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Updated: 14 min 53 sec ago

Linux on Servers

2 hours 41 min ago
  • The Point Of Docker Is More Than Containers

    Spending time with Docker during Cloud Field Day about a month ago opened my eyes to the larger ecosystem that Docker is building, and that others are building around it. There is so much more to Docker than just the idea of immutable containers.

    For a start, Docker made using containers easy. That’s no small feat for a tricky piece of technical infrastructure. Making it easy, and specifically easy for developers, to use removed a lot of friction that was no small contributor to the pain of other, earlier methods. It gave developers are really simple way to create a fully functional development environment, isolated from all other dependencies, with which to work.

  • What are the Top NFV Risks for Carriers?

    What are the risks of network functions virtualization (NFV)? As with any emerging technology, moving fast or picking the wrong components can do more harm than good. Let’s spend some time breaking down the NFV risks in building a virtual network.

    I have spent the few months gathering feedback from various service providers to get their view on whether NFV and its cousin software-defined networking (SDN) are ready for prime time. Even though many service providers expressed optimism that NFV technology is moving toward maturity, there are definitely cautionary tales on what to look out for.

    This article serves as an introduction to the challenges of NFV component selection – later articles will refer in more detail to the challenges in selecting NFV hardware and software components such as OpenStack and Open vSwitch.

  • “DevOps is a management problem”

    Improving your own organization’s performance – from where they are now to performance levels equal to the industry leaders – seems like a very long and difficult road. What is missing in most organizations? We talked to Damon Edwards, co-founder and managing partner of DTO Solutions and DevOpsCon speaker, about the challenges that accompany DevOps and how a repeatable system that empowers teams to find and fix their own problems looks like.

  • Manage disk image files wisely in the face of DevOps sprawl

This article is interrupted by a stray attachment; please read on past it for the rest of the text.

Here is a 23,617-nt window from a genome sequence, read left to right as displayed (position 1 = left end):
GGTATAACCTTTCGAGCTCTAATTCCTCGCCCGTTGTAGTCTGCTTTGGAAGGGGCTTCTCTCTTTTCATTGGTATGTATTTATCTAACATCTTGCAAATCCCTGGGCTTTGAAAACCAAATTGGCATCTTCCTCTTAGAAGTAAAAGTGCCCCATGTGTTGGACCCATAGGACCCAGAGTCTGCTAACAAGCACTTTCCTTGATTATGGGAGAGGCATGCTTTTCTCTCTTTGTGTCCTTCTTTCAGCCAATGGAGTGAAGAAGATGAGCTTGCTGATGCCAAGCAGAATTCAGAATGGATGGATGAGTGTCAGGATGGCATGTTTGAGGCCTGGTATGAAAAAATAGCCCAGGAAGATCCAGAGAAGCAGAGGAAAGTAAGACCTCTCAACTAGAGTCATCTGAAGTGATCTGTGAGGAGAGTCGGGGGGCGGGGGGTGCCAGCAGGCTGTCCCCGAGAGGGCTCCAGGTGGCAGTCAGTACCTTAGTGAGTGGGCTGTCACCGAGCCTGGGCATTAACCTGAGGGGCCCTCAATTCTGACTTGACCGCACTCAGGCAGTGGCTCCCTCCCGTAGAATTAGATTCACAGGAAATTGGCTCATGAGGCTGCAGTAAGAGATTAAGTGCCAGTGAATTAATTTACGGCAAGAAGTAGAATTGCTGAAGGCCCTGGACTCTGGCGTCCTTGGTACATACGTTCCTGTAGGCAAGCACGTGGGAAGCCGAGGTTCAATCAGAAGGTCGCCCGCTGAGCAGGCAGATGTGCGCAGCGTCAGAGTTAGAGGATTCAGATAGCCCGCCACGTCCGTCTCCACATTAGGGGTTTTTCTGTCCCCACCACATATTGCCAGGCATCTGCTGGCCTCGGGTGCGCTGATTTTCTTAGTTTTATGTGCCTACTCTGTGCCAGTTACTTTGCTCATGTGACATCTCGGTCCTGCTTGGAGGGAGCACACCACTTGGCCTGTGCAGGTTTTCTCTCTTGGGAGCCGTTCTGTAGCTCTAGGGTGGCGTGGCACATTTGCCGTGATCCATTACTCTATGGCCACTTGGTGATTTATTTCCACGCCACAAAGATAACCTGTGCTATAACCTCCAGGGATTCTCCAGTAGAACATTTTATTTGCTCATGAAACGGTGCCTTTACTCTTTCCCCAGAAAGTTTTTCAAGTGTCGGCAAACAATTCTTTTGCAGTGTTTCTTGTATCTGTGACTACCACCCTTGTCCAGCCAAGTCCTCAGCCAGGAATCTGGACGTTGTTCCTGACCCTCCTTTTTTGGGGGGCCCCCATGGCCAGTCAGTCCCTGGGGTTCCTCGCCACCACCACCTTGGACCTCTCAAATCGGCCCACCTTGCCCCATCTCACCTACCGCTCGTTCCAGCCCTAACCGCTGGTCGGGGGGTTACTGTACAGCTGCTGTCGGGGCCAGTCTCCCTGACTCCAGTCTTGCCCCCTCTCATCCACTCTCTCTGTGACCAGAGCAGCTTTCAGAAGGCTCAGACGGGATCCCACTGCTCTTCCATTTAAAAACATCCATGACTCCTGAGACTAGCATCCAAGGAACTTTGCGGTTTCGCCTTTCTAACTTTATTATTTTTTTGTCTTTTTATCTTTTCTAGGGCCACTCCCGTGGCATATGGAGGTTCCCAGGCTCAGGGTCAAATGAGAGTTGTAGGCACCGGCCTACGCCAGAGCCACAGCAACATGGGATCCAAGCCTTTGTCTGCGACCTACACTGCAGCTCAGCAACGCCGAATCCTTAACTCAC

A disk image is simply a file, but that seemingly innocuous file contains a complete structure that represents applications, storage volumes and even entire disk drives.

  • TNS Guide to Serverless Technologies: The Best Frameworks, Platforms and Tools

    Even if you don’t need the servers themselves, serverless technologies could still require plenty of supporting software. Frameworks are needed to codify best practices, so that everyone is not out to reinvent the wheel, especially when it comes to interfacing with various languages such as Go, JavaScript and Python. And platforms are needed to help people avoid spending too much time on configuring the underlying infrastructure, perhaps by handing the work off to a service provider.

    Just in time for the Serverless conference in London, this post highlights some of the most widely used frameworks and platforms, as well as other supporting tools, that make successful serverless-based workloads happen.

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today's leftovers

2 hours 41 min ago
  • Why Is The Penguin Tux Official Mascot of Linux? Because Torvalds Had Penguinitis!

    The official mascot of the Linux kernel developed by Linus Torvalds is a penguin named Tux. You might have thought about the probable reasons why a penguin has been used as the face of the Linux kernel. Some people believe that Torvalds was bitten by a penguin that’s why he chose one to represent his kernel.

  • SafeEyes – An Useful Linux Utility That Prevents Eye Strain

    Working in Computer for long hours is pain, and it will definitely affect your eyes. You must take some breaks for your eyes at regular intervals. There are numerous utilities available out there to remind you to take breaks. The one we are going to discuss now is SafeEyes. It is a free and open Source Linux alternative for EyeLeo, a MS Windows-only app. As the name suggests, SafeEyes will protect you from Eye Strain by reminding or forcing you to take breaks after a particular period of time. During the break, it will suggest you some simple exercises like walking for a while, rolling your eyes etc., to relax yourself. If you are a hardcore user who work on computers for long hours, I recommended you to use SafeEyes in your system.